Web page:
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Shakhid Raduyevich Baysayev (Russian: Шахид Радуевич Байсаев; 1939–2000) was a Chechen civilian who was forcibly disappeared (and presumably summarily executed) after being detained by Russian special police forces on the outskirts of Grozny, Chechnya on 2 March 2000. His body was never found.
Shakhid Baysayev was born in 1939 in Podgornoye, a suburb of Grozny in the Chechen-Ingush Autonomous Soviet Socialist Republic. In 2000 he worked as an auto mechanic at a local company; he was married with five children.
In the morning of March 2, 2002, the Russian OMON paramilitary police forces, who just suffered significant casualties from a notorious friendly fire incident in this neighbourhood of Grozny, conducted a search operation for suspected rebel fighters who were blamed for the incident. Baysayev was detained on his way to work; a witness described him as being in pain and his appearance suggested that he had been beaten. Russian troops filmed the detention themselves and later sold the videotape to his wife, Asmart Baysayeva, for $1,000; the video showing Baysayev lying on the ground and being kicked by a soldier before being taken away. She was also given a sketched map purportedly showing where her husband was buried; at the site, she found a fragment of cloth that looked like it came from his coat.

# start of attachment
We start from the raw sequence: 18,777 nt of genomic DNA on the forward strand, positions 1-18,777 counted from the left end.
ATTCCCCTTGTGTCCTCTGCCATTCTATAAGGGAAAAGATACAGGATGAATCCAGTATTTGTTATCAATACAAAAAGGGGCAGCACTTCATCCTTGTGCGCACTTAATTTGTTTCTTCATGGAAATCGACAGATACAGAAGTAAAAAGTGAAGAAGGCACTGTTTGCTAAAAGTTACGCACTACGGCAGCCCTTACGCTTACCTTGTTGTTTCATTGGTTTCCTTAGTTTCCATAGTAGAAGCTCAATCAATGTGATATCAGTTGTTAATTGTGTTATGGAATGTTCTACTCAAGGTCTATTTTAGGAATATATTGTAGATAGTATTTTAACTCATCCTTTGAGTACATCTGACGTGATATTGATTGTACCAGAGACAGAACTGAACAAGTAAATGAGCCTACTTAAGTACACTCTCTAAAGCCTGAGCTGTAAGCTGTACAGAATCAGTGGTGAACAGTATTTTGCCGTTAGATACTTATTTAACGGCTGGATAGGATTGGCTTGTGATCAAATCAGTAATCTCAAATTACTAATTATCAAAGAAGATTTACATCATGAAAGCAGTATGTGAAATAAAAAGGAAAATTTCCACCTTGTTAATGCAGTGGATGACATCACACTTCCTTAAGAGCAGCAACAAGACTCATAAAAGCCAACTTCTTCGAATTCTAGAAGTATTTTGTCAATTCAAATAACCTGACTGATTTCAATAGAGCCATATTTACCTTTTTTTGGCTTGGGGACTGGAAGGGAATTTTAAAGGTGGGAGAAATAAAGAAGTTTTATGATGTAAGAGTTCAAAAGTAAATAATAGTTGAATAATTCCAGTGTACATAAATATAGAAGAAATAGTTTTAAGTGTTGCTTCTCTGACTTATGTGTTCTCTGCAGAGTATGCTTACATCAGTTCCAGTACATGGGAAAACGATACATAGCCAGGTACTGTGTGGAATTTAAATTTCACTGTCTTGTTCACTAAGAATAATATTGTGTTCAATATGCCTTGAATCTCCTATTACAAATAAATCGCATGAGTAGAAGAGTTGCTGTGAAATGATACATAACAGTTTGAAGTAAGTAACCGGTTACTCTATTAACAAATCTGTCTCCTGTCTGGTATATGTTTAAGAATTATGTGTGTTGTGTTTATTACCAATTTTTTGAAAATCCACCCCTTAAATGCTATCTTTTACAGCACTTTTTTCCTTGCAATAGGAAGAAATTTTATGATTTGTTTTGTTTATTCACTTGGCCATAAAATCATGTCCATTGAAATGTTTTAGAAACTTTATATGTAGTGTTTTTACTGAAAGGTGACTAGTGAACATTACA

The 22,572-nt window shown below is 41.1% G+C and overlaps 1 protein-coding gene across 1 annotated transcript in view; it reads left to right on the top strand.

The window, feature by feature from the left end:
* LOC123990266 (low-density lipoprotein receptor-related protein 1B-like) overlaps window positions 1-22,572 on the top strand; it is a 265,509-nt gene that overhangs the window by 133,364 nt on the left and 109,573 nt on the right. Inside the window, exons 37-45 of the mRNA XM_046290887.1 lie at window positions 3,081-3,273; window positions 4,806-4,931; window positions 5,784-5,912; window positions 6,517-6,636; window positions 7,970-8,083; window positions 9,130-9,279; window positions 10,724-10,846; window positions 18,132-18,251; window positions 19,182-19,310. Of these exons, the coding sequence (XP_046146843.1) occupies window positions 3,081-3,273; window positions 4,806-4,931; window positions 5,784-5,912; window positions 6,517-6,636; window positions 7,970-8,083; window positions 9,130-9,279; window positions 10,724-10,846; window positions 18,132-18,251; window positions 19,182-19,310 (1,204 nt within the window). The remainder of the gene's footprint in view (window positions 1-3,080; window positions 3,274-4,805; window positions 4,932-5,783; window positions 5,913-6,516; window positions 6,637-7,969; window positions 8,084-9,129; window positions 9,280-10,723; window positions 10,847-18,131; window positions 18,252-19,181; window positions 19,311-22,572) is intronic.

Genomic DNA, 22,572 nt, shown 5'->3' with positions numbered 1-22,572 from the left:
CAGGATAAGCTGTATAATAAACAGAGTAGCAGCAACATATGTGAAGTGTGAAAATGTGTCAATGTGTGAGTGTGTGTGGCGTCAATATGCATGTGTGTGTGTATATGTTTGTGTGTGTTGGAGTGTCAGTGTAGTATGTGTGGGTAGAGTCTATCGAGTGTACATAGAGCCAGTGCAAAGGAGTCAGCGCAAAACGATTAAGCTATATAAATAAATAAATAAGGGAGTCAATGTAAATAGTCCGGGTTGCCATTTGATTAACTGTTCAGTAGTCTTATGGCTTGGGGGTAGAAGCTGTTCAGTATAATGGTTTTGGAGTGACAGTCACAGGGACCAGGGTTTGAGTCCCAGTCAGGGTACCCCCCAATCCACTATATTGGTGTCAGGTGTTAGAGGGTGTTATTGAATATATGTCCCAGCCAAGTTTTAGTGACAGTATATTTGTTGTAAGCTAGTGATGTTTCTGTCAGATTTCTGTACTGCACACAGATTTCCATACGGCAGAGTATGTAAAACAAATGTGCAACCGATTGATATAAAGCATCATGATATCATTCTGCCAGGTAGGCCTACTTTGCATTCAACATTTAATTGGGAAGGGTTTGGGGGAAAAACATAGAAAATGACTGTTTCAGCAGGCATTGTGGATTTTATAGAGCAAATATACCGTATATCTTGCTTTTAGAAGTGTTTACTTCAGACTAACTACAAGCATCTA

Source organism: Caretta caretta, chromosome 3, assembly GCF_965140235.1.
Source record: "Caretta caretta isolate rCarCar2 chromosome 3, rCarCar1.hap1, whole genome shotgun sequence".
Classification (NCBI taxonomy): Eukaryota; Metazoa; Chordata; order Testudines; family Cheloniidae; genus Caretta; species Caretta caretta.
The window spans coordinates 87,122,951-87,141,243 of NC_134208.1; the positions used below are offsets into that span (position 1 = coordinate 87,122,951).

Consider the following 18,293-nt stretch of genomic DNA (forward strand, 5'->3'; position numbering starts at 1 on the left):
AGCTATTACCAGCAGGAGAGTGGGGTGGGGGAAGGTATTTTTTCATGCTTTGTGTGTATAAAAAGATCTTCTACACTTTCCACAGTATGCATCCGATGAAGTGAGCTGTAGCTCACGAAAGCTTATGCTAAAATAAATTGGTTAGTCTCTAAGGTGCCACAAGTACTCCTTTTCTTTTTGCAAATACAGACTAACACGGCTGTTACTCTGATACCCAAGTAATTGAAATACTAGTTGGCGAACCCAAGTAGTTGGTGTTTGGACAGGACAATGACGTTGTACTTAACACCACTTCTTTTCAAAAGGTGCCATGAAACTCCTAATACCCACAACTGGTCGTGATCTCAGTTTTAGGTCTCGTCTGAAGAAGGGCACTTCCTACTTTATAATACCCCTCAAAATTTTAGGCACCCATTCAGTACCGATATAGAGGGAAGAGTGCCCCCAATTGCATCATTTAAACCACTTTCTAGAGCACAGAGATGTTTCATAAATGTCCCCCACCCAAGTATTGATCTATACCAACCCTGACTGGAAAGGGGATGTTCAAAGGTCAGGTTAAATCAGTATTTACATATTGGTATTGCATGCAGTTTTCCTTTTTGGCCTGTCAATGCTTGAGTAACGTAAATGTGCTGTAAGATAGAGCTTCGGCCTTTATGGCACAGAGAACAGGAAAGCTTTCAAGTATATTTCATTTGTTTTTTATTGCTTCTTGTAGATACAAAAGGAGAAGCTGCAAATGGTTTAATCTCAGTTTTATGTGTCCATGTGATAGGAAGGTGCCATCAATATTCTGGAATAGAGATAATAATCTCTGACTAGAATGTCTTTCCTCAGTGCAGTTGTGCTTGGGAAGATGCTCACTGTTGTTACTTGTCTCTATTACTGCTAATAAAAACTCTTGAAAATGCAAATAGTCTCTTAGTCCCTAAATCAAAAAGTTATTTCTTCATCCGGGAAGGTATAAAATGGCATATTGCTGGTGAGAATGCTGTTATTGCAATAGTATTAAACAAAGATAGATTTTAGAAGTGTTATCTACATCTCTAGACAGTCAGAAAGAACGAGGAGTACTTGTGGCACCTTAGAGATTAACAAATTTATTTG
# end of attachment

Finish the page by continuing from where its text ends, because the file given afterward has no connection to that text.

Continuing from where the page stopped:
After the detention of her husband, Baysayeva immediately complained to the authorities. Despite her continued efforts and the existence of the footage of the detention, however, the Russian authorities failed to carry out an effective investigation, prompting Baysayeva to turn to the European Court of Human Rights (ECHR). On April 5, 2007, in the ruling in the case Baysayeva v. Russia, the European Court ruled that Baysayev's detention was unlawful and that he must be presumed dead. The Court also found it "astonishing" that the servicemen depicted in the video, who were unmasked, have still not been identified by the official investigation.
- Rights court blames Russia for Chechen's abduction, Reuters/AlertNet, April 5, 2007[dead link]
- European rights court rules against Russia in case of missing Chechen, International Herald Tribune, April 5, 2007
- Wife Of Missing Chechen Wins Lawsuit Against Russia, Radio Free Europe/Radio Liberty, April 5, 2007